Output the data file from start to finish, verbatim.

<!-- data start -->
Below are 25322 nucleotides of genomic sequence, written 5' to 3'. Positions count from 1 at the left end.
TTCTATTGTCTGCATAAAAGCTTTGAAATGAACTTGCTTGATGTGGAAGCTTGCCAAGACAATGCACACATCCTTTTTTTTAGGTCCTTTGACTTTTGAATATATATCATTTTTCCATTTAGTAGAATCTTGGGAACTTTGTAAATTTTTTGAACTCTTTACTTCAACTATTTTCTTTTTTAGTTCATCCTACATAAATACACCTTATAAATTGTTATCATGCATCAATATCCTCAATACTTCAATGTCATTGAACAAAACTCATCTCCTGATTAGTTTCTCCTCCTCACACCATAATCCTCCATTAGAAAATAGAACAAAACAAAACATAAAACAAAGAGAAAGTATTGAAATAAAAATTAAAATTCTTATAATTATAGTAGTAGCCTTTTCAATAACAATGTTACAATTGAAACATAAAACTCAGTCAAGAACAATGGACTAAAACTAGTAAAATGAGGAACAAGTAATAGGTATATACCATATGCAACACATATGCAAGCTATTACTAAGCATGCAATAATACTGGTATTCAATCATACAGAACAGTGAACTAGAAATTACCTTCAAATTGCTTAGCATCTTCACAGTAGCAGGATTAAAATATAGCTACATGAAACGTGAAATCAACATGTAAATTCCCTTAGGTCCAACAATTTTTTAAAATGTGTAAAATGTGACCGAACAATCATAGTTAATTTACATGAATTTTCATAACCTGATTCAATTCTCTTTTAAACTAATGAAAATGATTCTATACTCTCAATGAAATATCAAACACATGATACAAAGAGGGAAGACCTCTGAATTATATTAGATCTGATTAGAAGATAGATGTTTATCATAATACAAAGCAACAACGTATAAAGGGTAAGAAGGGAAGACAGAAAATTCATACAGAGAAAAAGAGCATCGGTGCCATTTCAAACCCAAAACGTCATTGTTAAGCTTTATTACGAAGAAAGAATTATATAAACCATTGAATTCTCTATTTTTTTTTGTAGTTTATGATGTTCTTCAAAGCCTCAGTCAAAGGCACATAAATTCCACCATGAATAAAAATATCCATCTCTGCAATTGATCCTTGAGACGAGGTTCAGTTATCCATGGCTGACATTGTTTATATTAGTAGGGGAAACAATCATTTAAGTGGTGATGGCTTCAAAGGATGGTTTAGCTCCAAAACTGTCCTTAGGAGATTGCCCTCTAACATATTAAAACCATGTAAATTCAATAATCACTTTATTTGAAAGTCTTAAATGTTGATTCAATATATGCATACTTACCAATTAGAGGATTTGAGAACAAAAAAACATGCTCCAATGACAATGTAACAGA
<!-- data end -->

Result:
Below are 25322 nucleotides of genomic sequence, written 5' to 3'. Positions count from 1 at the left end.
TTCTATTGTCTGCATAAAAGCTTTGAAATGAACTTGCTTGATGTGGAAGCTTGCCAAGACAATGCACACATCCTTTTTTTTAGGTCCTTTGACTTTTGAATATATATCATTTTTCCATTTAGTAGAATCTTGGGAACTTTGTAAATTTTTTGAACTCTTTACTTCAACTATTTTCTTTTTTAGTTCATCCTACATAAATACACCTTATAAATTGTTATCATGCATCAATATCCTCAATACTTCAATGTCATTGAACAAAACTCATCTCCTGATTAGTTTCTCCTCCTCACACCATAATCCTCCATTAGAAAATAGAACAAAACAAAACATAAAACAAAGAGAAAGTATTGAAATAAAAATTAAAATTCTTATAATTATAGTAGTAGCCTTTTCAATAACAATGTTACAATTGAAACATAAAACTCAGTCAAGAACAATGGACTAAAACTAGTAAAATGAGGAACAAGTAATAGGTATATACCATATGCAACACATATGCAAGCTATTACTAAGCATGCAATAATACTGGTATTCAATCATACAGAACAGTGAACTAGAAATTACCTTCAAATTGCTTAGCATCTTCACAGTAGCAGGATTAAAATATAGCTACATGAAACGTGAAATCAACATGTAAATTCCCTTAGGTCCAACAATTTTTTAAAATGTGTAAAATGTGACCGAACAATCATAGTTAATTTACATGAATTTTCATAACCTGATTCAATTCTCTTTTAAACTAATGAAAATGATTCTATACTCTCAATGAAATATCAAACACATGATACAAAGAGGGAAGACCTCTGAATTATATTAGATCTGATTAGAAGATAGATGTTTATCATAATACAAAGCAACAACGTATAAAGGGTAAGAAGGGAAGACAGAAAATTCATACAGAGAAAAAGAGCATCGGTGCCATTTCAAACCCAAAACGTCATTGTTAAGCTTTATTACGAAGAAAGAATTATATAAACCATTGAATTCTCTATTTTTTTTTGTAGTTTATGATGTTCTTCAAAGCCTCAGTCAAAGGCACATAAATTCCACCATGAATAAAAATATCCATCTCTGCAATTGATCCTTGAGACGAGGTTCAGTTATCCATGGCTGACATTGTTTATATTAGTAGGGGAAACAATCATTTAAGTGGTGATGGCTTCAAAGGATGGTTTAGCTCCAAAACTGTCCTTAGGAGATTGCCCTCTAACATATTAAAACCATGTAAATTCAATAATCACTTTATTTGAAAGTCTTAAATGTTGATTCAATATATGCATACTTACCAATTAGAGGATTTGAGAACAAAAAAACATGCTCCAATGACAATGTAACAGA